I definitely don’t have a green thumb, but I have some plants. Just off the top of my head, there’s a plant called the rubber plant, which is very good at cleansing the air. They’re definitely a handful of others. You could also get an air purifier, you can vacuum. HVAC vacuum or air purifier is also very effective. You’re absolutely right. You should also have a well ventilated home. The irony is that, buildings and homes now are becoming less and less well ventilated, because it saves money. Right? A home that actually is more hermetically sealed, you’re going to have less cost in terms of the heating and air conditioning cost. Right? That might seem like it’s a good thing, but it actually might not be such a good thing from the standpoint of our biology. It is for our wallets, but not so good for our health.
Dr. Gundry (21:03):
All right. When we started this, you mentioned that dementia with your mother was the driving force that started you down this path? What are you going to tell us in The Genius Life you can do to forestall dementia, avoid dementia? What’s the trick?
Max Lugavere (21:25):
Yeah. Dementia is such a huge topic. In the United States alone, 50 million people suffer from dementia. 15 million people suffer from Alzheimer’s disease alone. Those numbers are expected to explode in the coming years. This is really a lifestyle guide, given the best available evidence, how one might live and eat to essentially avoid that condition. There’s a strong nutritional component to the book, but I do talk a lot about the role of the environment on brain health. As I mentioned, having a healthy blood pressure, that’s crucial. You really should make sure that you’ve got your blood pressure under control. I think that there are a lot of misconceptions when it comes to how to maintain a healthy blood pressure. A lot of people go straight to salt, eat less salt. Right? Well, actually, I think the reality is a little bit more complex than what we’ve been led to believe.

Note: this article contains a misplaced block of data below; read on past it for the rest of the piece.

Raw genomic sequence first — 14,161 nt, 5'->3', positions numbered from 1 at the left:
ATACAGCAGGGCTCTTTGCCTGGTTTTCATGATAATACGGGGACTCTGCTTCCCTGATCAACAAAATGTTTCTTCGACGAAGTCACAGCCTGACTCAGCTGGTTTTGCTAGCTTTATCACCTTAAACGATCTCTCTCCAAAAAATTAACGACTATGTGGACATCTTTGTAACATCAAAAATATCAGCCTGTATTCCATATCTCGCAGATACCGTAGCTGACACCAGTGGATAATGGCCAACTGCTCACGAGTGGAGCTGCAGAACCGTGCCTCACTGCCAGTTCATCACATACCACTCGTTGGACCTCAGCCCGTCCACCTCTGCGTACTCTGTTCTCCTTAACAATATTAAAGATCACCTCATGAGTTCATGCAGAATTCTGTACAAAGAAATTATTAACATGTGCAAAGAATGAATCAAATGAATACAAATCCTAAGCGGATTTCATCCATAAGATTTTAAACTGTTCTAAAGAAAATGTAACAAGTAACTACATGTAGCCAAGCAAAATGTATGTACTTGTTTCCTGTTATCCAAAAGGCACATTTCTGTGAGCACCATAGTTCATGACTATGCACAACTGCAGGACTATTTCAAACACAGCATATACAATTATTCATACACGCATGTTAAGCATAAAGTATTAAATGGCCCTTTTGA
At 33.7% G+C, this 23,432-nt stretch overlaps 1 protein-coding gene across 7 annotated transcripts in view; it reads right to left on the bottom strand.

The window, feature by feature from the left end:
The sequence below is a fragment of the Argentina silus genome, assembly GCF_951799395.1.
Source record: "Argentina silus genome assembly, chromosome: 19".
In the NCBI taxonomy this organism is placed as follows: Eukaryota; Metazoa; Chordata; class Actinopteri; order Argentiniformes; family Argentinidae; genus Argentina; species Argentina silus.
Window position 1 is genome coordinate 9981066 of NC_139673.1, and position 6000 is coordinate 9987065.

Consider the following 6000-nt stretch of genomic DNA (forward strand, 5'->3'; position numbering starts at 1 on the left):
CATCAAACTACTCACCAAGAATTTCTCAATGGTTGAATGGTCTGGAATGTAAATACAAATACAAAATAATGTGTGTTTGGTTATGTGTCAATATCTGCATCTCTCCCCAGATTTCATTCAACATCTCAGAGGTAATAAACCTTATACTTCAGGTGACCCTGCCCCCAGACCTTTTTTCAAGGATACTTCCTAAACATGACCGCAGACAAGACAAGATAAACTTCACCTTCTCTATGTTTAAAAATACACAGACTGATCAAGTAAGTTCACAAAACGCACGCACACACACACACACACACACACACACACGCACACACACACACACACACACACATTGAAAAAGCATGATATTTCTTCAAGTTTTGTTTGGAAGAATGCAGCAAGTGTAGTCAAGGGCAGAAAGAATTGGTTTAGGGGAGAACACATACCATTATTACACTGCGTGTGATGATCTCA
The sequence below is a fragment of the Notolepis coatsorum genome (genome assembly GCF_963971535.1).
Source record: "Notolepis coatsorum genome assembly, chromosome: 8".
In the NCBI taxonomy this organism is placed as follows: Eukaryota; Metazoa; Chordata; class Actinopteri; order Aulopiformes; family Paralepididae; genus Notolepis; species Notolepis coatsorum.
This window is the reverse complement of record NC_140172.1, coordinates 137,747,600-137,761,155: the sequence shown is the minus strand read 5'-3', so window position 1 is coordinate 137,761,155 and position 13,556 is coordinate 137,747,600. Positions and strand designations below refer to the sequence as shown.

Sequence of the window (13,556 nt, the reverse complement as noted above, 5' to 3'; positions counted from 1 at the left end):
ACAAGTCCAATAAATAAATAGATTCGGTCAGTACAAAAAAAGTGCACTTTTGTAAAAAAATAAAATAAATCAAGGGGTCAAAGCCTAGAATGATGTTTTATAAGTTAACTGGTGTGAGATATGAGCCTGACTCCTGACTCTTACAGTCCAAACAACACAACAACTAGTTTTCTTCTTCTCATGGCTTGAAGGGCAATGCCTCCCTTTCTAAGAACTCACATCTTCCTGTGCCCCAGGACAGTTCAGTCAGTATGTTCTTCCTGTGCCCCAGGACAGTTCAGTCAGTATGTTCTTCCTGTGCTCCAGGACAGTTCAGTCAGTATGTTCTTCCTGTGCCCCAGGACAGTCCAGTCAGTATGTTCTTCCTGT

Max Lugavere (22:22):
In fact, a very large meta analysis was recently published that found that, it wasn’t necessarily the salt per se that had the biggest impact on people’s cardiovascular health, but it was what they were consuming the salt with. Do people eat enough potassium? Right? When you consume enough potassium-containing foods, which where do you find potassium? You find potassium in unhealthy foods. Fruits, vegetables, salmon is actually a wonderful source of potassium, that any impact that sodium might have on your blood pressure for, I would say, the majority of people, is going to be moved.
Max Lugavere (22:55):
The other thing is that, most sodium is found in packaged processed foods, which we know are not good for us. ultra-processed foods that line our supermarket aisles and canned foods and the like, they’re all saturated with sodium. I think that it’s probably the foods, not the sodium that they contain, that are the problem.
Dr. Gundry (23:13):